Dog trainingpuppy training

Puppy and Dog Training with Children

The challenges of puppy and dog training with children around

As a

 working in the Dorset area I am frequently asked to commence puppy training or start working with an older dog who has already learned bad habits when there are children involved. As any client will know who has already been down the road of training it can be a challenging time that needs persistence and consistence to achieve the desired goals. However, add to this mix children and the job just got a lot harder.

Getting a new puppy to join the family unit must rank high up in the fun things for a family to do. Usually, little thought or planning has gone into this process except for buying the puppy. It is a very special day when the puppy arrives home and the children get to see their new friend for the first time. The puppy at this time is like a sponge when it comes to learning and the children are great teachers. This should be a great combination, however most of what the children teach will be great fun, unstructured and most likely teach the puppy bad habits. Behaviours which can be a result of this interaction are jumping up, demanding attention and seeing all children as good fun. Other behaviours which we find undesirable can also result from uncontrolled access by the children to the puppy.

Of course, the puppy and the children are just doing what comes naturally, having fun. However, the consequence of this unstructured access can diminish any training you start, put you on a path to more problematic behaviours later, or in rare cases lead to some serious issues which may warrant a visit from the police.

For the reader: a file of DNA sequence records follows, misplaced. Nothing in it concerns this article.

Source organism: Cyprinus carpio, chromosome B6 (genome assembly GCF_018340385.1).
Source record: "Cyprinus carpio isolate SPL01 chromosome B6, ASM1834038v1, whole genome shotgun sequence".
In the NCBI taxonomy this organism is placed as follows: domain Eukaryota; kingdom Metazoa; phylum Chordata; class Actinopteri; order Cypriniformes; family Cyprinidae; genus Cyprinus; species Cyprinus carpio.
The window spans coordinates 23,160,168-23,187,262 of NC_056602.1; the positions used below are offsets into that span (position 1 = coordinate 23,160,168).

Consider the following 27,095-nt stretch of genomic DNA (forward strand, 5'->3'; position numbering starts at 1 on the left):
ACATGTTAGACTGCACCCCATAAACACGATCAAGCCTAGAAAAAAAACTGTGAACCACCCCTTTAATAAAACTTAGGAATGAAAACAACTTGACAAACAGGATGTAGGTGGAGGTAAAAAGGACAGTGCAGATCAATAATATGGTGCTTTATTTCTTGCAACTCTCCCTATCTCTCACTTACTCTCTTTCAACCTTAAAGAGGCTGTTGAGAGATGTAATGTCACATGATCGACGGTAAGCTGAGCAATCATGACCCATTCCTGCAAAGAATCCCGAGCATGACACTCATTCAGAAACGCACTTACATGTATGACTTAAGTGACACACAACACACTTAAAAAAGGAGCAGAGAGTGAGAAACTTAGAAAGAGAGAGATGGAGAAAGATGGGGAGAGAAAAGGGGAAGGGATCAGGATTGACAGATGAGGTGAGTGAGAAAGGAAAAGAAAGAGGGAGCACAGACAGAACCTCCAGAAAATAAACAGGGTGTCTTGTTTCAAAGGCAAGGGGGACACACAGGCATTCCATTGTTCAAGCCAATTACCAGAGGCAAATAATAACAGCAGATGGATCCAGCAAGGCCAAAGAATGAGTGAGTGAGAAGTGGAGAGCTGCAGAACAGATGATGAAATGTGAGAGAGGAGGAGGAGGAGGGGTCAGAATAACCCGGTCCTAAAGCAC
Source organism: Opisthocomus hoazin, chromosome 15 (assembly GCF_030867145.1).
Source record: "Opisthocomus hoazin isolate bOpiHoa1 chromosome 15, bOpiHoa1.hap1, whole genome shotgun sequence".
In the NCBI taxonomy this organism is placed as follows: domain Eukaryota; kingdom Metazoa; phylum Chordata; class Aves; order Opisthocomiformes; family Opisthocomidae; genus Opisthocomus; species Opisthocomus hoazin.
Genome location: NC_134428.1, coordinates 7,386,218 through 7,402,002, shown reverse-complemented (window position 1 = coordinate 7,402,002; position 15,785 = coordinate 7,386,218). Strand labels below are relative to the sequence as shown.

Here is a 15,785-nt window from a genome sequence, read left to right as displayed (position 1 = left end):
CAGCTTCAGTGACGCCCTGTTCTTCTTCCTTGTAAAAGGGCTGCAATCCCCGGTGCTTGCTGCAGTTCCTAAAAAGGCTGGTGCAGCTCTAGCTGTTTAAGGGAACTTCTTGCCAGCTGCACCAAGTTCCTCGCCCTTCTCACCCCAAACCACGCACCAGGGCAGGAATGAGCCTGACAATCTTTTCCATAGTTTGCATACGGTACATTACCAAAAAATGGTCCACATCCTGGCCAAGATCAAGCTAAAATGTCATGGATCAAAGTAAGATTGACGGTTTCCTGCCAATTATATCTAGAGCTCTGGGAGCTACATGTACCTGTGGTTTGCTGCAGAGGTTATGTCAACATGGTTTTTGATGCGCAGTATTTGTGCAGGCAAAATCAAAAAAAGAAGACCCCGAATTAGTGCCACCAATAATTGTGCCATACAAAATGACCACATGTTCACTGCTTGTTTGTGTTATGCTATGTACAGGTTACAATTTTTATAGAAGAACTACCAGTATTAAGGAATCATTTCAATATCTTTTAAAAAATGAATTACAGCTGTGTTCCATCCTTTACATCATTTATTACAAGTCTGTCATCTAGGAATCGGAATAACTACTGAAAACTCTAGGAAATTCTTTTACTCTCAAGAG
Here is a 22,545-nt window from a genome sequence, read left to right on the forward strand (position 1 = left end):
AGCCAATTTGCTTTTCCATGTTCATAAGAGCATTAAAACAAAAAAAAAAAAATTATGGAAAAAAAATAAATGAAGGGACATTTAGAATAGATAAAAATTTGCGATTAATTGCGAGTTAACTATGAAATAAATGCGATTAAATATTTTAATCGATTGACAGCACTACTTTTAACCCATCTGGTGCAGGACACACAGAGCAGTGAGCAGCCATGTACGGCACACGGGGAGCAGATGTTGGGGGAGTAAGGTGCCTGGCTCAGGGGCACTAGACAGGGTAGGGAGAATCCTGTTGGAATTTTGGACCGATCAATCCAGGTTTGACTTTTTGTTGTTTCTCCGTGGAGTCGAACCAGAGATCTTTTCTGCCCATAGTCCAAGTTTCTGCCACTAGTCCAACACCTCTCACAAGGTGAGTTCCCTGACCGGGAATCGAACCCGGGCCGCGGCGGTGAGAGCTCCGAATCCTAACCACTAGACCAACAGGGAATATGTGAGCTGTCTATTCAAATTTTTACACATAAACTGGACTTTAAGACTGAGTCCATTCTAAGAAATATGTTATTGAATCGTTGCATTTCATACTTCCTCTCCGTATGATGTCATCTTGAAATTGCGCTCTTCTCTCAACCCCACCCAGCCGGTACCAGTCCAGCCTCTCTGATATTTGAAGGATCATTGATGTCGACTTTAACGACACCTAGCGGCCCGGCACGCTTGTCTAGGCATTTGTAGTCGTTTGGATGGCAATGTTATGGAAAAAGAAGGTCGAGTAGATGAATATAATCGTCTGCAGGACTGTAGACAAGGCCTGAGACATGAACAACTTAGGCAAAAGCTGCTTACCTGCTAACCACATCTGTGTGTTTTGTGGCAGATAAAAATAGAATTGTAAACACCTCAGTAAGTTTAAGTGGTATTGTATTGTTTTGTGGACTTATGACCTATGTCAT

Dog and Puppy training with children

The reality is there is no easy solution. Most clients I have discussed this with are unaware of the impact this relationship can have. It should be common sense that young children should never be left alone with a dog, even for a few moments. Given some of the sad stories I read in the media common sense seems lacking. Older children should have structured access and be involved with any training programme. It is a good idea to get them to be responsible for a certain aspect of the training as this will give them an understanding of why some of their actions towards the puppy don’t help with training. A quick look on Amazon showed there are a number of books available which are aimed and having a dog and children and how to get them involved the right way.

Having children in the family when a new puppy is introduced into the home can be really good if it is planned correctly. If the puppy and the children learn from the start that certain behaviours are undesirable and that the relationship can be great fun if done correctly then you can still achieve a well-balanced and behaved dog. If you are thinking of getting a puppy or a new dog to join your family then the best time to speak to a trainer is before the dog arrives. That way the dog will be getting the right message from day one